The doctor who delivered a former actress' baby who died a day later was yesterday convicted of professional misconduct and had her name removed from the medical register for two years.
The Medical Council found obstetrician Christine Choy Ming-yan improperly induced Eugina Lau Mei-kuen and failed to give the infant effective resuscitation. It found Choy guilty of four of seven allegations.
Paediatrician Wan Kam-ming was found not guilty of failing to properly transfer the baby boy to effective neonatal intensive care. The verdict came after 10 hearings since January and two days of discussions.
"Dr Choy was adamant that what she did was proper and correct. This only showed her lack of insight into her wrongdoings," acting council chairwoman Felice Lieh Mak said.
On February 18, 2005, Choy broke Lau's water at her Central clinic to induce birth without Lau's informed consent. She delivered baby boy Cheung Tin-lam with a vacuum extractor at St Teresa's Hospital the next day. The baby was transferred to Queen Elizabeth Hospital the same day and died of bleeding in the scalp and organ failure on February 20.
"The mistakes caused the passing of our baby," said Lau's husband, singer Peter Cheung Shung-tak. "After hearing the council's interpretations, it was like a case of manslaughter, like our baby was killed."
The couple first filed a complaint to the council in 2005, but it rejected it after reviewing the medical records. In 2009, they filed another complaint after obtaining an expert report through a civil claim against the doctors.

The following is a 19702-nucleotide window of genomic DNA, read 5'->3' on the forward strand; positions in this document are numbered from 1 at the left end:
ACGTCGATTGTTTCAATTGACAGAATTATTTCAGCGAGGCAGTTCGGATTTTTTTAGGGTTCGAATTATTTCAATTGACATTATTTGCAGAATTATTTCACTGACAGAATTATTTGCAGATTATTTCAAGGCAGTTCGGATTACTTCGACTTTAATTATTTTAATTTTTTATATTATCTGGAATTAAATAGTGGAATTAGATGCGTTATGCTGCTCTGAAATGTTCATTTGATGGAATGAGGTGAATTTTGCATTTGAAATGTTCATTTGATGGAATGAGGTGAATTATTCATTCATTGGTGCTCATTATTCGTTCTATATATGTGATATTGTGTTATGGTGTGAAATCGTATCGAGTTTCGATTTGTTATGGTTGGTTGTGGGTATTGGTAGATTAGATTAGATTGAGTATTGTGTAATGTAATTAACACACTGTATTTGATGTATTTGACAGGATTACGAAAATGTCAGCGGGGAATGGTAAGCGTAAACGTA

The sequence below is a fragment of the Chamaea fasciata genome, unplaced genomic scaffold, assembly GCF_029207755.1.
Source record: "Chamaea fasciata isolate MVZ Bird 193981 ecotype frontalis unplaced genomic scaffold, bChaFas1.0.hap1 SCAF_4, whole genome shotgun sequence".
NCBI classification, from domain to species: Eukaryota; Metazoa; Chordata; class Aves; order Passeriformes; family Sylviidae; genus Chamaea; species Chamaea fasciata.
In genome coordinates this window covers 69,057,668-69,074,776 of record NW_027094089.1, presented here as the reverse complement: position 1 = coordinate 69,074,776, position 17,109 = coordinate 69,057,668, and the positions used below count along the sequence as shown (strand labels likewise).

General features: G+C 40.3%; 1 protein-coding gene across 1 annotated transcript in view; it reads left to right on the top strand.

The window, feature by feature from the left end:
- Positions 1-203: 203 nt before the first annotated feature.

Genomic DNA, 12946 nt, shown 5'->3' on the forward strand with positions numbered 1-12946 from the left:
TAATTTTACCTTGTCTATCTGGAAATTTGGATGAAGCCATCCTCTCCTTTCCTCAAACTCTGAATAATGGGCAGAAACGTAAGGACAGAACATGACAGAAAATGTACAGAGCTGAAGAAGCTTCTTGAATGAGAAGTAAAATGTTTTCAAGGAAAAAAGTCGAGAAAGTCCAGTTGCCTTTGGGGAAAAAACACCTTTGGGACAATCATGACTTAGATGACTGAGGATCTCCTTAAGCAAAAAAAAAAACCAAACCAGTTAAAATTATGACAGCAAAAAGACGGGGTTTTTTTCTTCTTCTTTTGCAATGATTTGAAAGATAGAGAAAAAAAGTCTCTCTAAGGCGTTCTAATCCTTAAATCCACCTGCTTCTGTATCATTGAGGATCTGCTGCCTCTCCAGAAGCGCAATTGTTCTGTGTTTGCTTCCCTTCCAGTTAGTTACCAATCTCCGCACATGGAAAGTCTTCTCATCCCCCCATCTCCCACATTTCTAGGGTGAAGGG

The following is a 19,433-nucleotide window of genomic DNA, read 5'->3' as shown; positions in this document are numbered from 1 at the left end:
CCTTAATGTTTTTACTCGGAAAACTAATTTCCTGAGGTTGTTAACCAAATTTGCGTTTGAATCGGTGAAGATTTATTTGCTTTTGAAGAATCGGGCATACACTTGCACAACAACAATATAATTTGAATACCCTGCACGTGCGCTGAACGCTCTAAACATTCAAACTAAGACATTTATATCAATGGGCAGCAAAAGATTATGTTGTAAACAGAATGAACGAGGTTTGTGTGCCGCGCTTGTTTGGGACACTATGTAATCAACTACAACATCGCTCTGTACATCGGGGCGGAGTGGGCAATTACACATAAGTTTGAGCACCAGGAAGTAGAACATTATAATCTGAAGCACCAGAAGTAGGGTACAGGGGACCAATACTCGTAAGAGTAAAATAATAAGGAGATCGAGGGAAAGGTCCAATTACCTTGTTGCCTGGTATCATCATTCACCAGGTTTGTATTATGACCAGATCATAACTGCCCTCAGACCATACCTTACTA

Yesterday, the council found Choy was not justified in breaking Lau's amniotic sac and had not told her of the risks. Choy should not have performed the procedure in a clinic and should have had a paediatrician on hand when the extraction was prolonged. She also did not do enough to help the baby breathe.
Choy's lawyer, Kumar Ramanathan SC, said the doctor had since stopped doing artificial amniotic sac ruptures in clinics and now had a team of paediatricians standing by for every delivery. "It was a one-off, unfortunate and tragic incident," he said.
As for Wan, the council found the paediatrician should have transferred the baby sooner when he realised that St Teresa could not give it proper neonatal intensive care. It ruled that Wan had made a wrong clinical judgment, but was not guilty of professional misconduct.